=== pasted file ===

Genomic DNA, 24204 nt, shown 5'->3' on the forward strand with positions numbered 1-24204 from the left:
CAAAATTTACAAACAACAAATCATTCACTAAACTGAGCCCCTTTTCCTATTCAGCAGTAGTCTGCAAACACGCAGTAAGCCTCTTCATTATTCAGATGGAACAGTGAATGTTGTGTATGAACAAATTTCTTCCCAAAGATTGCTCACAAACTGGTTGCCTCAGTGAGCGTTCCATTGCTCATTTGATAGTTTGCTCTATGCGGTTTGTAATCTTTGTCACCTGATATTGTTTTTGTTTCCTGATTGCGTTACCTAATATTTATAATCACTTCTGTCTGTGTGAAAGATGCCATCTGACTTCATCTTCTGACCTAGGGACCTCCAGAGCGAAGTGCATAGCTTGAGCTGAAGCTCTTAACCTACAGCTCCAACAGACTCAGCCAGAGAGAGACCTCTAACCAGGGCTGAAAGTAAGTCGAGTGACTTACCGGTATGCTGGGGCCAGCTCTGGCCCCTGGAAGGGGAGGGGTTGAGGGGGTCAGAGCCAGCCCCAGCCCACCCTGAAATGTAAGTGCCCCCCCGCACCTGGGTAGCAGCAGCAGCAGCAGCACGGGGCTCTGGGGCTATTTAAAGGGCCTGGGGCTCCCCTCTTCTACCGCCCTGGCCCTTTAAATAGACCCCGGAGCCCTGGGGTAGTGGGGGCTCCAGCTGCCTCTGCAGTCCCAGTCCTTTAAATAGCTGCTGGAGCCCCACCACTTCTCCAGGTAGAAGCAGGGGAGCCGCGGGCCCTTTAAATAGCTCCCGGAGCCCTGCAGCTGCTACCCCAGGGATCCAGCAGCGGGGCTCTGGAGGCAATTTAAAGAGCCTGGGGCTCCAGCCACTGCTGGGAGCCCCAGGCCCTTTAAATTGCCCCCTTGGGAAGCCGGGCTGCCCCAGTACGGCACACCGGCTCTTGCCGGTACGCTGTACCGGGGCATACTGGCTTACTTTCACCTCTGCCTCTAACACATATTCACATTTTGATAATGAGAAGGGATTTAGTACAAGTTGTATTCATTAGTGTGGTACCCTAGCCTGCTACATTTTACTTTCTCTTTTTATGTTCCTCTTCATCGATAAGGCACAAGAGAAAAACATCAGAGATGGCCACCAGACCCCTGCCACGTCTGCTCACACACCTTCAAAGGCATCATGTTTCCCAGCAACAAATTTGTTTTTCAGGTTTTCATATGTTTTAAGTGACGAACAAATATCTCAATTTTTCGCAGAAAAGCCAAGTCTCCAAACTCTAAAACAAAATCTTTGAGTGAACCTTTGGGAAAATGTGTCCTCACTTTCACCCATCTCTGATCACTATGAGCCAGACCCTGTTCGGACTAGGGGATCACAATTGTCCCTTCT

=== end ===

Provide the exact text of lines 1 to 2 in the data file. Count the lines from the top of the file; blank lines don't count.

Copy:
Genomic DNA, 24204 nt, shown 5'->3' on the forward strand with positions numbered 1-24204 from the left:
CAAAATTTACAAACAACAAATCATTCACTAAACTGAGCCCCTTTTCCTATTCAGCAGTAGTCTGCAAACACGCAGTAAGCCTCTTCATTATTCAGATGGAACAGTGAATGTTGTGTATGAACAAATTTCTTCCCAAAGATTGCTCACAAACTGGTTGCCTCAGTGAGCGTTCCATTGCTCATTTGATAGTTTGCTCTATGCGGTTTGTAATCTTTGTCACCTGATATTGTTTTTGTTTCCTGATTGCGTTACCTAATATTTATAATCACTTCTGTCTGTGTGAAAGATGCCATCTGACTTCATCTTCTGACCTAGGGACCTCCAGAGCGAAGTGCATAGCTTGAGCTGAAGCTCTTAACCTACAGCTCCAACAGACTCAGCCAGAGAGAGACCTCTAACCAGGGCTGAAAGTAAGTCGAGTGACTTACCGGTATGCTGGGGCCAGCTCTGGCCCCTGGAAGGGGAGGGGTTGAGGGGGTCAGAGCCAGCCCCAGCCCACCCTGAAATGTAAGTGCCCCCCCGCACCTGGGTAGCAGCAGCAGCAGCAGCACGGGGCTCTGGGGCTATTTAAAGGGCCTGGGGCTCCCCTCTTCTACCGCCCTGGCCCTTTAAATAGACCCCGGAGCCCTGGGGTAGTGGGGGCTCCAGCTGCCTCTGCAGTCCCAGTCCTTTAAATAGCTGCTGGAGCCCCACCACTTCTCCAGGTAGAAGCAGGGGAGCCGCGGGCCCTTTAAATAGCTCCCGGAGCCCTGCAGCTGCTACCCCAGGGATCCAGCAGCGGGGCTCTGGAGGCAATTTAAAGAGCCTGGGGCTCCAGCCACTGCTGGGAGCCCCAGGCCCTTTAAATTGCCCCCTTGGGAAGCCGGGCTGCCCCAGTACGGCACACCGGCTCTTGCCGGTACGCTGTACCGGGGCATACTGGCTTACTTTCACCTCTGCCTCTAACACATATTCACATTTTGATAATGAGAAGGGATTTAGTACAAGTTGTATTCATTAGTGTGGTACCCTAGCCTGCTACATTTTACTTTCTCTTTTTATGTTCCTCTTCATCGATAAGGCACAAGAGAAAAACATCAGAGATGGCCACCAGACCCCTGCCACGTCTGCTCACACACCTTCAAAGGCATCATGTTTCCCAGCAACAAATTTGTTTTTCAGGTTTTCATATGTTTTAAGTGACGAACAAATATCTCAATTTTTCGCAGAAAAGCCAAGTCTCCAAACTCTAAAACAAAATCTTTGAGTGAACCTTTGGGAAAATGTGTCCTCACTTTCACCCATCTCTGATCACTATGAGCCAGACCCTGTTCGGACTAGGGGATCACAATTGTCCCTTCT